Pregnant women who showed higher exposure to common agricultural pesticides had babies with slightly lower birth weights, a study by Canadian and U.S. researchers has found.
Simon Fraser University health sciences professor Bruce Lanphear and his colleagues tested the urine of 306 pregnant women in Cincinnati, Ohio, twice during their pregnancies. They were looking for chemicals that would show the women had been exposed to organophosphate pesticides, which are used to kill insects.
The telltale chemicals, called metabolites, are generated when the body breaks down organophosphates. Organophosphates represented 36 per cent of all insectides used in the U.S. in 2007, according to the U.S. Environmental Protection Agency.
The study, published in the journal Environmental Health Perspectives this week, found that for every 10-fold increase in the concentration of the chemicals found in a pregnant woman's urine, her pregnancy was reduced by half a week and her child's birth weight decreased about 150 grams.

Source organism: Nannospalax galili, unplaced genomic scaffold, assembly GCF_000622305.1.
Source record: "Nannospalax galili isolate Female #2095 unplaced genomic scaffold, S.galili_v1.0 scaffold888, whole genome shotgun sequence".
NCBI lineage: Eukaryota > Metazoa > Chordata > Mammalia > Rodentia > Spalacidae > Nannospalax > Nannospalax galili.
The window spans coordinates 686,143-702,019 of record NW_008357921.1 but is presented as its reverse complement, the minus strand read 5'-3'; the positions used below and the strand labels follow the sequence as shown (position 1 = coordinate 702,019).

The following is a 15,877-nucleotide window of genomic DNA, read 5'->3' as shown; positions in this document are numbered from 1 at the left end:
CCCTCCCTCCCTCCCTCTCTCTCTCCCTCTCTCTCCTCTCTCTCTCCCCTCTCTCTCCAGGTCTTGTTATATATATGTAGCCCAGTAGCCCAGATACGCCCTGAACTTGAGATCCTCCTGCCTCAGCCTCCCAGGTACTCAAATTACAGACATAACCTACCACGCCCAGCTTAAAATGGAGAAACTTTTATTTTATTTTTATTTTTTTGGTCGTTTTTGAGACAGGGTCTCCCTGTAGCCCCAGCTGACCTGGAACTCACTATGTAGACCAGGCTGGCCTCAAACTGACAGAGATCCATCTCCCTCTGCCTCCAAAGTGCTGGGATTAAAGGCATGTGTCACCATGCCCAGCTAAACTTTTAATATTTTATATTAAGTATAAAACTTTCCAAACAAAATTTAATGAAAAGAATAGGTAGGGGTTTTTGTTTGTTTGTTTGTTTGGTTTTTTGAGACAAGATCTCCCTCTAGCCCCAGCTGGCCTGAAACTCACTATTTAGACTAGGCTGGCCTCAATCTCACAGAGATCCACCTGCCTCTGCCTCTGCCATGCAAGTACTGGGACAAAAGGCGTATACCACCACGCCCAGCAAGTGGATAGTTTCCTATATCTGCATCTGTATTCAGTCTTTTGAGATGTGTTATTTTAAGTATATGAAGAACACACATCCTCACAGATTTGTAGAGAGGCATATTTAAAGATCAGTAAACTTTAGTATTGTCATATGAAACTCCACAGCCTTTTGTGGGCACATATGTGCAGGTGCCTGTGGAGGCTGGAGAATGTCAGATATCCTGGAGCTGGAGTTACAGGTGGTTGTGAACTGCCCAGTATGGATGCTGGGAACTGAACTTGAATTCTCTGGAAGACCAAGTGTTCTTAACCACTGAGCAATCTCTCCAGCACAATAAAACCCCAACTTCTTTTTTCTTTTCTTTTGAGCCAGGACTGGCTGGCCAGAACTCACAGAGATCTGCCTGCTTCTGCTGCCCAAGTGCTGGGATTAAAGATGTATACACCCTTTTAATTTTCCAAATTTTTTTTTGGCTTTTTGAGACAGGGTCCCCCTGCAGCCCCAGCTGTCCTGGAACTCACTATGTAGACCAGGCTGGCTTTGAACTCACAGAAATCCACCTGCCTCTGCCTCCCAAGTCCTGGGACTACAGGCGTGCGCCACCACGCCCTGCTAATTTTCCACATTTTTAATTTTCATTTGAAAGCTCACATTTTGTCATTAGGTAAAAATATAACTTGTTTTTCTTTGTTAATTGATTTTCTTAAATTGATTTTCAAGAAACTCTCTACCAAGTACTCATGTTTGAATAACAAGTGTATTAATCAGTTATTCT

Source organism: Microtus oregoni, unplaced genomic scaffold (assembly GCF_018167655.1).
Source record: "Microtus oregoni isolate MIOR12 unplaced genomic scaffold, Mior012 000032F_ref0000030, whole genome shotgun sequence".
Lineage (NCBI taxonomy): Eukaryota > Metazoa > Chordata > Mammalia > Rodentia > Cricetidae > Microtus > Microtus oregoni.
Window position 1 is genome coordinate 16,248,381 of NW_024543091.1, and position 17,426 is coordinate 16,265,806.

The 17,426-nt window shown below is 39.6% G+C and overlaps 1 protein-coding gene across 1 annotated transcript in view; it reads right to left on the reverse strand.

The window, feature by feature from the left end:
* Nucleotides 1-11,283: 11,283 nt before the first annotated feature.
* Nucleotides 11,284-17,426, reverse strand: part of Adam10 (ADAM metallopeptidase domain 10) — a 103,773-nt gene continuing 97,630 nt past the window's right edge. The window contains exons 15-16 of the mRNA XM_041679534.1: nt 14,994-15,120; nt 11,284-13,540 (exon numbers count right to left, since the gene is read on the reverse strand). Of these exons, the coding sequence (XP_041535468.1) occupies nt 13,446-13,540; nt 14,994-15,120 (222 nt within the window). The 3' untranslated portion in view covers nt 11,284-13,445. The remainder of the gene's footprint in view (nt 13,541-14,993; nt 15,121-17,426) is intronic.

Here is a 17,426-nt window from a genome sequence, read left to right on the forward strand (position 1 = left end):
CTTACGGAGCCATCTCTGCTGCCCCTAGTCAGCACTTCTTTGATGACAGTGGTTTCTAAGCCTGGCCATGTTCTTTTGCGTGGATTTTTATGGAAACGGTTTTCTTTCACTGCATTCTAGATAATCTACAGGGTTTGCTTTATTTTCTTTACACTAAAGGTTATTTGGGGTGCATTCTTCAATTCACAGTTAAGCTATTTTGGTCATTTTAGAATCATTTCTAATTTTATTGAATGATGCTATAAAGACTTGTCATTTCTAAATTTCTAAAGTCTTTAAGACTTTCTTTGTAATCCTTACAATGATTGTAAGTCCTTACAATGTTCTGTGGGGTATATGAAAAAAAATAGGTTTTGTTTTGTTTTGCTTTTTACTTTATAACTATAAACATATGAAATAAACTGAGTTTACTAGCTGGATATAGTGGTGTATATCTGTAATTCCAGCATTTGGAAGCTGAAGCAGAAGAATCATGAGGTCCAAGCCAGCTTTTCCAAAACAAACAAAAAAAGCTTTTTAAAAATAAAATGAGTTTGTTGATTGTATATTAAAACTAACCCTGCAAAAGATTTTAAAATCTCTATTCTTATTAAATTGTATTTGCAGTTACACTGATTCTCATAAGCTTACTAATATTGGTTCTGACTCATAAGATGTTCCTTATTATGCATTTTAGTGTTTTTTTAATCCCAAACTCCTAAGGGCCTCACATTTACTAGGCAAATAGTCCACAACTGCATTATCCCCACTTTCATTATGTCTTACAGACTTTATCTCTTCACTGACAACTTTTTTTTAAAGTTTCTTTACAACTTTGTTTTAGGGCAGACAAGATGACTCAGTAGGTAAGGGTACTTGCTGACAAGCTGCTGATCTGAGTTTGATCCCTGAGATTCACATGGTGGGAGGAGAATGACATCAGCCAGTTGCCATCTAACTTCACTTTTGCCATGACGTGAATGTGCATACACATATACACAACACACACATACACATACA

Lamphear said that's comparable to the decrease in birth weight seen in the babies of women who smoke.
'One of many risk factors'
The amount may seem insignificant for any individual child, he acknowledged.
"But this is just one of many risk factors that a pregnant woman might encounter," he added in a statement. "If a woman has four or five risk factors, the impact can be substantial."
Lower birth weights and premature births are linked to respiratory problems and problems with learning and behaviour.
According to the researchers, the women in the study were exposed to levels of organophosphates comparable to those in most other parts of North America.
Lamphear recommends that pregnant women can reduce their exposure to organophosphate pesticides by choosing organic foods; by washing fruits and vegetables carefully; and by choosing not to use pesticides in and around their homes.